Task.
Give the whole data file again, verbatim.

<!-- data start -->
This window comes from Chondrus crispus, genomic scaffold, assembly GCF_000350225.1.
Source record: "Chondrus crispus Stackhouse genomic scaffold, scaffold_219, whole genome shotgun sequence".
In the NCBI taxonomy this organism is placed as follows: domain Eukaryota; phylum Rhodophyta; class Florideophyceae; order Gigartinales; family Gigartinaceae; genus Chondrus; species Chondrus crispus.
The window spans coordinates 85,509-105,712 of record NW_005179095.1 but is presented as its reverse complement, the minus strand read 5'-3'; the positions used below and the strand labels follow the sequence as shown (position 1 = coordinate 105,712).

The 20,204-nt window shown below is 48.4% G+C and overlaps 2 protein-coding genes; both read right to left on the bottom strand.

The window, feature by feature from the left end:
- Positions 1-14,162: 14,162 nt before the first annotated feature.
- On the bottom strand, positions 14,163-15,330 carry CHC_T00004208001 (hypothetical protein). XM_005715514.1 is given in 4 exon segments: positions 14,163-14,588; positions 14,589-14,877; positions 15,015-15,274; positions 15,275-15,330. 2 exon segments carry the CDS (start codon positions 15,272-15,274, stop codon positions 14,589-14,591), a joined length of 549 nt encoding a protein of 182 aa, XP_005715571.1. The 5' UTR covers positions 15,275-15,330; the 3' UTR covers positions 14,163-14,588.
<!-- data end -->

This window comes from Chondrus crispus, genomic scaffold, assembly GCF_000350225.1.
Source record: "Chondrus crispus Stackhouse genomic scaffold, scaffold_219, whole genome shotgun sequence".
In the NCBI taxonomy this organism is placed as follows: domain Eukaryota; phylum Rhodophyta; class Florideophyceae; order Gigartinales; family Gigartinaceae; genus Chondrus; species Chondrus crispus.
The window spans coordinates 85,509-105,712 of record NW_005179095.1 but is presented as its reverse complement, the minus strand read 5'-3'; the positions used below and the strand labels follow the sequence as shown (position 1 = coordinate 105,712).

The 20,204-nt window shown below is 48.4% G+C and overlaps 2 protein-coding genes; both read right to left on the bottom strand.

The window, feature by feature from the left end:
- Positions 1-14,162: 14,162 nt before the first annotated feature.
- On the bottom strand, positions 14,163-15,330 carry CHC_T00004208001 (hypothetical protein). XM_005715514.1 is given in 4 exon segments: positions 14,163-14,588; positions 14,589-14,877; positions 15,015-15,274; positions 15,275-15,330. 2 exon segments carry the CDS (start codon positions 15,272-15,274, stop codon positions 14,589-14,591), a joined length of 549 nt encoding a protein of 182 aa, XP_005715571.1. The 5' UTR covers positions 15,275-15,330; the 3' UTR covers positions 14,163-14,588.